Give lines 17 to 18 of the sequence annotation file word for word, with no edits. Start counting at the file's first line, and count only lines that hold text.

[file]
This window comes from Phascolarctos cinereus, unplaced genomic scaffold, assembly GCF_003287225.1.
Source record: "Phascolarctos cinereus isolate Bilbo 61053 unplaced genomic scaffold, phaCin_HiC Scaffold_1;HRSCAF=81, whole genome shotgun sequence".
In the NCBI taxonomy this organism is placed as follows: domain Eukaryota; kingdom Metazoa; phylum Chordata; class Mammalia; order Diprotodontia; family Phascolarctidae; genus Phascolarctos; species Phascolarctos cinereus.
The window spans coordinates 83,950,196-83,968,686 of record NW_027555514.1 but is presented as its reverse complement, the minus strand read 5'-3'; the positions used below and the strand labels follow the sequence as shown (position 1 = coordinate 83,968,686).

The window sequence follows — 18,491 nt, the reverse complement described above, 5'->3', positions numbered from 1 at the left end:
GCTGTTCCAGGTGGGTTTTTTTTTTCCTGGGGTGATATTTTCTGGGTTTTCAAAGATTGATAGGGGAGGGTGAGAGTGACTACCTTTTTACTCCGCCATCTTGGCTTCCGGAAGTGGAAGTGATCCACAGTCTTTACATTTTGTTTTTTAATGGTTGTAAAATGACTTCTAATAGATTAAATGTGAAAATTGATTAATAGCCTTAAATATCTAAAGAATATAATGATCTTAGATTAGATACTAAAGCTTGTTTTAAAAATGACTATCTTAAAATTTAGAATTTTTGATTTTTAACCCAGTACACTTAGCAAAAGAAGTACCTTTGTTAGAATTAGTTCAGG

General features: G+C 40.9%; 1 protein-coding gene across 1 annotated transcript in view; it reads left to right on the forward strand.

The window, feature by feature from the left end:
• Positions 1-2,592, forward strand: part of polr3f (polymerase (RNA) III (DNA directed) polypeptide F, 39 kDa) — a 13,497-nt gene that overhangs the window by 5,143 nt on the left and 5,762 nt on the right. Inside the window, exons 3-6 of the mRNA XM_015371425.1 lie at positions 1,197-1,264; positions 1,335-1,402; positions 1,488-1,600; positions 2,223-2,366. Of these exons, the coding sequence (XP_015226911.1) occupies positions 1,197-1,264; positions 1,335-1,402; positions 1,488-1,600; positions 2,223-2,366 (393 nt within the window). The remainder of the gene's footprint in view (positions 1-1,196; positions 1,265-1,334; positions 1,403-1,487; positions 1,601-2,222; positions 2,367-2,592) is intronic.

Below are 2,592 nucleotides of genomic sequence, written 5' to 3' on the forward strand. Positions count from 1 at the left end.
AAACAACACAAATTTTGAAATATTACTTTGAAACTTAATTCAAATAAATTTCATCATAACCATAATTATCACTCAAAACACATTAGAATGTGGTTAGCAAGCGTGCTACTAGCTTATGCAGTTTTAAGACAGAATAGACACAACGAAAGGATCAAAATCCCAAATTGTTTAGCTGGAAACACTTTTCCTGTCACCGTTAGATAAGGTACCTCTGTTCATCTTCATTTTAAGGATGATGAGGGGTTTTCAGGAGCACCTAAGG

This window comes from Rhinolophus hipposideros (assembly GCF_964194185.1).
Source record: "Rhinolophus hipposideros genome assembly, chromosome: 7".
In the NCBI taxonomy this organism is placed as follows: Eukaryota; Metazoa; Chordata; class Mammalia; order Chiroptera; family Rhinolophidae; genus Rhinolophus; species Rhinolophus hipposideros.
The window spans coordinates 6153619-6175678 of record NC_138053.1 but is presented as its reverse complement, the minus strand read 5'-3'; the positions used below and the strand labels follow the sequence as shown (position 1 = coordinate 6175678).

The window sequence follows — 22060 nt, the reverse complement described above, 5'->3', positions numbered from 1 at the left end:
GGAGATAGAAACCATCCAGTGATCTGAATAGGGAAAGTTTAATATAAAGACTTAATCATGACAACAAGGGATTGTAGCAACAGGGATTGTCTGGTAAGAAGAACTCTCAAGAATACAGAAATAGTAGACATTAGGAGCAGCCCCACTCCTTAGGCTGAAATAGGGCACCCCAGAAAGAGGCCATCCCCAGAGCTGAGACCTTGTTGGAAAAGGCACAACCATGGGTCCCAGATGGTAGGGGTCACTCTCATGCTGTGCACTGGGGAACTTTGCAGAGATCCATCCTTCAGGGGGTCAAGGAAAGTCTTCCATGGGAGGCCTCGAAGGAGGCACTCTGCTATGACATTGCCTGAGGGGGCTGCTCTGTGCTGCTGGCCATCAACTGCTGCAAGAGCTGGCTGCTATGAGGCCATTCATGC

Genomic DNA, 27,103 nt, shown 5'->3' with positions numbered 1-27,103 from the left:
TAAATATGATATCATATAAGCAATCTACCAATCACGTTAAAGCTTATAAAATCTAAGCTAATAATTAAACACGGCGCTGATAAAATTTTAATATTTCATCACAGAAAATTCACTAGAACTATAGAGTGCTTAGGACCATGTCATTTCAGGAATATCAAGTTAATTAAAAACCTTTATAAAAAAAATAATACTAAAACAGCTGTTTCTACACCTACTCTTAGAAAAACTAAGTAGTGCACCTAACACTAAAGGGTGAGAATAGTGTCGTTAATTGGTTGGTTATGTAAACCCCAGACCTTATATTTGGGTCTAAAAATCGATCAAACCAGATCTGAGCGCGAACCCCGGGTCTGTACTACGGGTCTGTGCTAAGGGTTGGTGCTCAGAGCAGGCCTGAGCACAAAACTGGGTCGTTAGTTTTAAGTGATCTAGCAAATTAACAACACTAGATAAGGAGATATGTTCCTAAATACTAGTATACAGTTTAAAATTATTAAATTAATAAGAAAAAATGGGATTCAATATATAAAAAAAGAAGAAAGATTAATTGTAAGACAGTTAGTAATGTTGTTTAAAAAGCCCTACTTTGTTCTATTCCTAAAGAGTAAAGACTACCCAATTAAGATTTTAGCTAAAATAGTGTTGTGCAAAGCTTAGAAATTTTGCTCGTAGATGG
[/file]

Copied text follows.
GGAGATAGAAACCATCCAGTGATCTGAATAGGGAAAGTTTAATATAAAGACTTAATCATGACAACAAGGGATTGTAGCAACAGGGATTGTCTGGTAAGAAGAACTCTCAAGAATACAGAAATAGTAGACATTAGGAGCAGCCCCACTCCTTAGGCTGAAATAGGGCACCCCAGAAAGAGGCCATCCCCAGAGCTGAGACCTTGTTGGAAAAGGCACAACCATGGGTCCCAGATGGTAGGGGTCACTCTCATGCTGTGCACTGGGGAACTTTGCAGAGATCCATCCTTCAGGGGGTCAAGGAAAGTCTTCCATGGGAGGCCTCGAAGGAGGCACTCTGCTATGACATTGCCTGAGGGGGCTGCTCTGTGCTGCTGGCCATCAACTGCTGCAAGAGCTGGCTGCTATGAGGCCATTCATGC

Genomic DNA, 27,103 nt, shown 5'->3' with positions numbered 1-27,103 from the left: